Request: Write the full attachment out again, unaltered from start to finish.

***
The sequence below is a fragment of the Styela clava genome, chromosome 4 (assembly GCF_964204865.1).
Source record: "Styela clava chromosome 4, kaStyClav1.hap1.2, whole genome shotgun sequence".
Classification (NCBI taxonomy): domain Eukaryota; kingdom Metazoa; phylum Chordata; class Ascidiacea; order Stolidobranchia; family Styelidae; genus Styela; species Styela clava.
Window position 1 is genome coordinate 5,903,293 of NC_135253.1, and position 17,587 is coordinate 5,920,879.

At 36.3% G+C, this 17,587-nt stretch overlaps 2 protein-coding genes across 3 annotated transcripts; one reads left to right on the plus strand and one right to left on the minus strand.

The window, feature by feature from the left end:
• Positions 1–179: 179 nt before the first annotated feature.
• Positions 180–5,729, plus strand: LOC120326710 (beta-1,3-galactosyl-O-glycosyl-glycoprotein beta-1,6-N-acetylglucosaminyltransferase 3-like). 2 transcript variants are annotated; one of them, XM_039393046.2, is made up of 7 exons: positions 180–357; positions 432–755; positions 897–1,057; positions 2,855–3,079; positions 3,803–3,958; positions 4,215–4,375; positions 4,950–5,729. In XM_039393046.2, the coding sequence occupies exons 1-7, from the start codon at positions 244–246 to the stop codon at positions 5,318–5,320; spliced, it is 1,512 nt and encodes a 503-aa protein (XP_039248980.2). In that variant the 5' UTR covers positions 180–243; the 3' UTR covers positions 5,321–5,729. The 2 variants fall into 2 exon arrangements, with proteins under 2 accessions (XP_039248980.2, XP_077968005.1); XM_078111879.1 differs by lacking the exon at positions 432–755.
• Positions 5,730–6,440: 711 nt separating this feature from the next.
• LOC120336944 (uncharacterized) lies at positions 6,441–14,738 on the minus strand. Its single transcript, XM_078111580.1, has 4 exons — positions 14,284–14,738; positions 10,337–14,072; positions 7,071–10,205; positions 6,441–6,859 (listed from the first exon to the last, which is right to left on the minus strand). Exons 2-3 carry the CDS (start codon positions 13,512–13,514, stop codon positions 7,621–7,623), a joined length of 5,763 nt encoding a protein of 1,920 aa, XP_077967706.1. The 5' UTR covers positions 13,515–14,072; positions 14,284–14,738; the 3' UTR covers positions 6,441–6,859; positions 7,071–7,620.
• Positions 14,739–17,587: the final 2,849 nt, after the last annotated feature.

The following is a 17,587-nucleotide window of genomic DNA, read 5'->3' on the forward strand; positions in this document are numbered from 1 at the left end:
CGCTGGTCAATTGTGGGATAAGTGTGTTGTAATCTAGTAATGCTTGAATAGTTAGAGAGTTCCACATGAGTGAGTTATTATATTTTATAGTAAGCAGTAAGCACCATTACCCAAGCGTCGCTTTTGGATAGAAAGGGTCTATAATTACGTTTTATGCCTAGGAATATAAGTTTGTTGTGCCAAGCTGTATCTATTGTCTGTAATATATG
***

The sequence below is a fragment of the Styela clava genome, chromosome 4 (assembly GCF_964204865.1).
Source record: "Styela clava chromosome 4, kaStyClav1.hap1.2, whole genome shotgun sequence".
Classification (NCBI taxonomy): domain Eukaryota; kingdom Metazoa; phylum Chordata; class Ascidiacea; order Stolidobranchia; family Styelidae; genus Styela; species Styela clava.
Window position 1 is genome coordinate 5,903,293 of NC_135253.1, and position 17,587 is coordinate 5,920,879.

At 36.3% G+C, this 17,587-nt stretch overlaps 2 protein-coding genes across 3 annotated transcripts; one reads left to right on the plus strand and one right to left on the minus strand.

The window, feature by feature from the left end:
• Positions 1–179: 179 nt before the first annotated feature.
• Positions 180–5,729, plus strand: LOC120326710 (beta-1,3-galactosyl-O-glycosyl-glycoprotein beta-1,6-N-acetylglucosaminyltransferase 3-like). 2 transcript variants are annotated; one of them, XM_039393046.2, is made up of 7 exons: positions 180–357; positions 432–755; positions 897–1,057; positions 2,855–3,079; positions 3,803–3,958; positions 4,215–4,375; positions 4,950–5,729. In XM_039393046.2, the coding sequence occupies exons 1-7, from the start codon at positions 244–246 to the stop codon at positions 5,318–5,320; spliced, it is 1,512 nt and encodes a 503-aa protein (XP_039248980.2). In that variant the 5' UTR covers positions 180–243; the 3' UTR covers positions 5,321–5,729. The 2 variants fall into 2 exon arrangements, with proteins under 2 accessions (XP_039248980.2, XP_077968005.1); XM_078111879.1 differs by lacking the exon at positions 432–755.
• Positions 5,730–6,440: 711 nt separating this feature from the next.
• LOC120336944 (uncharacterized) lies at positions 6,441–14,738 on the minus strand. Its single transcript, XM_078111580.1, has 4 exons — positions 14,284–14,738; positions 10,337–14,072; positions 7,071–10,205; positions 6,441–6,859 (listed from the first exon to the last, which is right to left on the minus strand). Exons 2-3 carry the CDS (start codon positions 13,512–13,514, stop codon positions 7,621–7,623), a joined length of 5,763 nt encoding a protein of 1,920 aa, XP_077967706.1. The 5' UTR covers positions 13,515–14,072; positions 14,284–14,738; the 3' UTR covers positions 6,441–6,859; positions 7,071–7,620.
• Positions 14,739–17,587: the final 2,849 nt, after the last annotated feature.

The following is a 17,587-nucleotide window of genomic DNA, read 5'->3' on the forward strand; positions in this document are numbered from 1 at the left end:
CGCTGGTCAATTGTGGGATAAGTGTGTTGTAATCTAGTAATGCTTGAATAGTTAGAGAGTTCCACATGAGTGAGTTATTATATTTTATAGTAAGCAGTAAGCACCATTACCCAAGCGTCGCTTTTGGATAGAAAGGGTCTATAATTACGTTTTATGCCTAGGAATATAAGTTTGTTGTGCCAAGCTGTATCTATTGTCTGTAATATATG